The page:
Zia and Hasina's families have been rotating power for over 30 years, each taking retribution against the perceived iniquity of their predecessors. Sadly, the country's toxic cyclical politics is now being played out again.
The day I met Sheikh Hasina, I thought for a fleeting moment she was one of my aunts. She smiled at me in that distinct, maternal manner I associate only with Bangladeshi women of a certain age; her silk sari wrapped neatly around her body, her hairline revealing no attempt to hide the greys.
It is now clear that Bangladesh is mired in an intractable political crisis. The main opposition party, the Bangladesh Nationalist Party (BNP), has boycotted next month's general election.
It is up to anti-death penalty advocates like the British government to now make their voices heard. The ICT's first round of executions may start in less than a month. If they are not halted, Bangladesh may enter a dark chapter in its history.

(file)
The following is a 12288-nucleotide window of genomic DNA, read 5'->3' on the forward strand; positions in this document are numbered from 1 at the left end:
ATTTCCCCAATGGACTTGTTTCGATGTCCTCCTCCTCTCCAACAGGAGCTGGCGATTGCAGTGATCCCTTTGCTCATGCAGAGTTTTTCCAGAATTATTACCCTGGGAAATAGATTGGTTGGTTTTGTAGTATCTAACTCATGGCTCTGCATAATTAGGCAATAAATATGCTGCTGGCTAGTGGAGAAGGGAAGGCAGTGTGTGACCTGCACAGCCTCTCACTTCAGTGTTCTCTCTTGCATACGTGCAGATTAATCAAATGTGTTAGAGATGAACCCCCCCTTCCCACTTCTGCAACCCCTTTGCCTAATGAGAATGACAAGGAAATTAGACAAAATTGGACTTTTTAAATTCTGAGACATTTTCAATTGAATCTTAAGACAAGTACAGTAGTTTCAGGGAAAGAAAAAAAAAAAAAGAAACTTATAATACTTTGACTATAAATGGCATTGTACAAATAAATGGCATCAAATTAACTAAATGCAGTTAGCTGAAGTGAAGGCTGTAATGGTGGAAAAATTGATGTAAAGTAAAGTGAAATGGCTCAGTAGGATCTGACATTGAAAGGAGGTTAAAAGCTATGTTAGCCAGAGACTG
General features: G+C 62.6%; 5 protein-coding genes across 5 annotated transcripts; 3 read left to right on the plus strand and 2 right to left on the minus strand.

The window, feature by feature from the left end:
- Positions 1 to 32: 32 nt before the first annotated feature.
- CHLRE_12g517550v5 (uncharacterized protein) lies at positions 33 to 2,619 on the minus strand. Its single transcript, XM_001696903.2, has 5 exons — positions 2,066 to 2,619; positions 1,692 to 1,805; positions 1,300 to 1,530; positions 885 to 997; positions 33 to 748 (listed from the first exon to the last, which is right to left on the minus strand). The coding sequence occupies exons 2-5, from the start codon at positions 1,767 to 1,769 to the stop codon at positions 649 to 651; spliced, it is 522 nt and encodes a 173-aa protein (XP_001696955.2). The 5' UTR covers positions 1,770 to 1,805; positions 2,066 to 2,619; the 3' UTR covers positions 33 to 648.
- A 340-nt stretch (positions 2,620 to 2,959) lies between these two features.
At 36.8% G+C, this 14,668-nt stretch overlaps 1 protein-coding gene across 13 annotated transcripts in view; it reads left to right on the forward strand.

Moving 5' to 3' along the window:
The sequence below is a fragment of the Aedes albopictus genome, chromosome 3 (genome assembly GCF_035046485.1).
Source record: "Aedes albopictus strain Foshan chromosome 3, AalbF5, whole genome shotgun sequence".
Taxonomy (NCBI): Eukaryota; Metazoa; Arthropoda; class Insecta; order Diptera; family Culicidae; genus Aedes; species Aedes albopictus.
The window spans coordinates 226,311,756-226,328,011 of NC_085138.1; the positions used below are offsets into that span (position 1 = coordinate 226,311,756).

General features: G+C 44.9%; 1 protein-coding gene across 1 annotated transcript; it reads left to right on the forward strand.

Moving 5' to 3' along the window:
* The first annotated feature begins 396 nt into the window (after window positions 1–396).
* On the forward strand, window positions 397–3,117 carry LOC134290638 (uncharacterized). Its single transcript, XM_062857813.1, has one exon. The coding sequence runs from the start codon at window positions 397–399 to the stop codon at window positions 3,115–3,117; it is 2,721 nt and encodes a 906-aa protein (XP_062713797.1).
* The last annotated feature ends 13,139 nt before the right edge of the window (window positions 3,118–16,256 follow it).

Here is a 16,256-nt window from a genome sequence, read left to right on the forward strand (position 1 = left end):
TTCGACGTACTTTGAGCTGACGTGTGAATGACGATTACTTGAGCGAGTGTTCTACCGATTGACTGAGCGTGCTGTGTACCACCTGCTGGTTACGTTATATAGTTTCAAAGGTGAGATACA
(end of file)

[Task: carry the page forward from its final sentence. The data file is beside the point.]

The British Government has one task - to remain steadfast in their call to the government of Bangladesh to protect the right of free speech. Labour MPs, many whom represent sizeable Bangladeshi communities, must apply similar pressure on Ministers.
What a few weeks it has been for that Machiavellian matriarch Sheikh Hasina. She swished into London in August to bookmark the Olympic Games (opening and closing ceremony tickets for Bangladesh's premier - no messing around with an either/or scenario).